You are now 3 years into your 5-year fixed mortgage. Your family is growing and your current home no longer suits your needs. You’ve found a new home that would be perfect for you and your family! So what do you do with your mortgage?
You’ve checked with your current lender and found out that there is a hefty penalty to break the mortgage. Porting the mortgage over can turn a penalty of several thousand dollars into zero.
So since you will save thousands on the penalty, porting is the way to go, right? Some people are absolutely terrified of the word penalty and will do anything to avoid it. But avoiding the penalty doesn’t always mean you’ll be saving more money.
First, let’s take a look at what porting actually means, and then we can get into the fun stuff.
What is porting?
Porting is basically transferring (or porting) your current mortgage from a property you are selling to a one you are buying. Let’s say you owe $300,000 on your current mortgage and have 2 years remaining. You need to borrow an additional $200,000 to make your new home purchase a reality. You would port over the existing $300,000 mortgage and would continue with your current rate on this amount until the end of your term. The extra $200,000 you need would be at the rate at the time you submit your mortgage application. The two are then blended together for a single rate and payment.
For example, if you are paying 2.99% on your current $300,000, and the going rate is now 3.64%, you would continue paying the 2.99% on the $300K for the remaining two years. The $200,000 of new money would be charged at the 3.64%. At the end of the remaining 2 years of your original mortgage, you would then be paying 3.64% on the entire amount for the remaining 3 years of the mortgage. This would all be blended together into a single rate and payment. Your lender will provide you with the new, blended rate at the time of approval. You would end up with an obscure rate such as 3.476%, and this would be the rate on the new mortgage.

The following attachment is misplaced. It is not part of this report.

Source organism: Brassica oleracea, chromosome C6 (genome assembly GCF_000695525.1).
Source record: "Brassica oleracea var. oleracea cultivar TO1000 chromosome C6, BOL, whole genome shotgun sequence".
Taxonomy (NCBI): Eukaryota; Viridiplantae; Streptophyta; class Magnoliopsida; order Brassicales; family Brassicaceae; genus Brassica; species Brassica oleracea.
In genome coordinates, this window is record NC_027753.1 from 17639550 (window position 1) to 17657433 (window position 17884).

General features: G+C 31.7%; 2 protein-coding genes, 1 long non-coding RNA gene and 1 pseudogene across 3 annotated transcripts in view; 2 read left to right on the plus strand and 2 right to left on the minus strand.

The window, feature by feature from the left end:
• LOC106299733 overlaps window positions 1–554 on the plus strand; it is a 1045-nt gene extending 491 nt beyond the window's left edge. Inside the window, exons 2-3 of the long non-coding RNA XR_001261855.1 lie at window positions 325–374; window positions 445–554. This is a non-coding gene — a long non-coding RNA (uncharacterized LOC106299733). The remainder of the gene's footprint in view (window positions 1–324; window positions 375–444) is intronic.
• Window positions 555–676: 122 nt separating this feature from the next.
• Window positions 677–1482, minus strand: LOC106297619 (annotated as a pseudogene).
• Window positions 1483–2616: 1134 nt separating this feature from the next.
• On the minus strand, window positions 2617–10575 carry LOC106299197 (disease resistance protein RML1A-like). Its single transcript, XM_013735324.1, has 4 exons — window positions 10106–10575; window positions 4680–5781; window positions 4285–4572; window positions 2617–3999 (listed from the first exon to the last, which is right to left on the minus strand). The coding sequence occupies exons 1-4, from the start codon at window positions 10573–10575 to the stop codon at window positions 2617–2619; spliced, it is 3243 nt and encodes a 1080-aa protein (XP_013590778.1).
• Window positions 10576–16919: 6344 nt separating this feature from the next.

Porting a variable rate mortgage
When porting a variable rate mortgage, only the current balance can be ported over. It cannot be increased and blended as described above. That applies to fixed rate mortgages only. If you are considering porting your variable rate mortgage, and you need to increase your mortgage amount (which is almost always the case), then you would have no choice but to break your mortgage and pay the penalty. You would then get an entirely new mortgage for the entire amount needed. Another option would be to convert your variable rate into a fixed. You would then be able to increase your mortgage amount and do a blended rate, however this is not usually a strategy I suggest. It’s likely that there will be options at lower rates than what you would be offered when converting to a fixed rate. You would be better off to check what other rates are available to you first, and then your broker can do the math to determine which is the more cost-effective option for you.
Competitive rates when porting
When porting your mortgage, don’t expect a deal. The lender knows that it’s going to cost you money to leave, so they don’t need to be super competitive if they want to keep your business. What makes porting so attractive is that you save on your penalty. Plus, there is typically no cost involved with porting. In cases where you are faced with a particularly large penalty, porting can come across as a no-brainer. However, this isn’t always the case. Never assume that porting is the best course of action just because you save on the penalty. In some cases, it may make more sense for you to just pay your penalty and then take your mortgage to a new lender.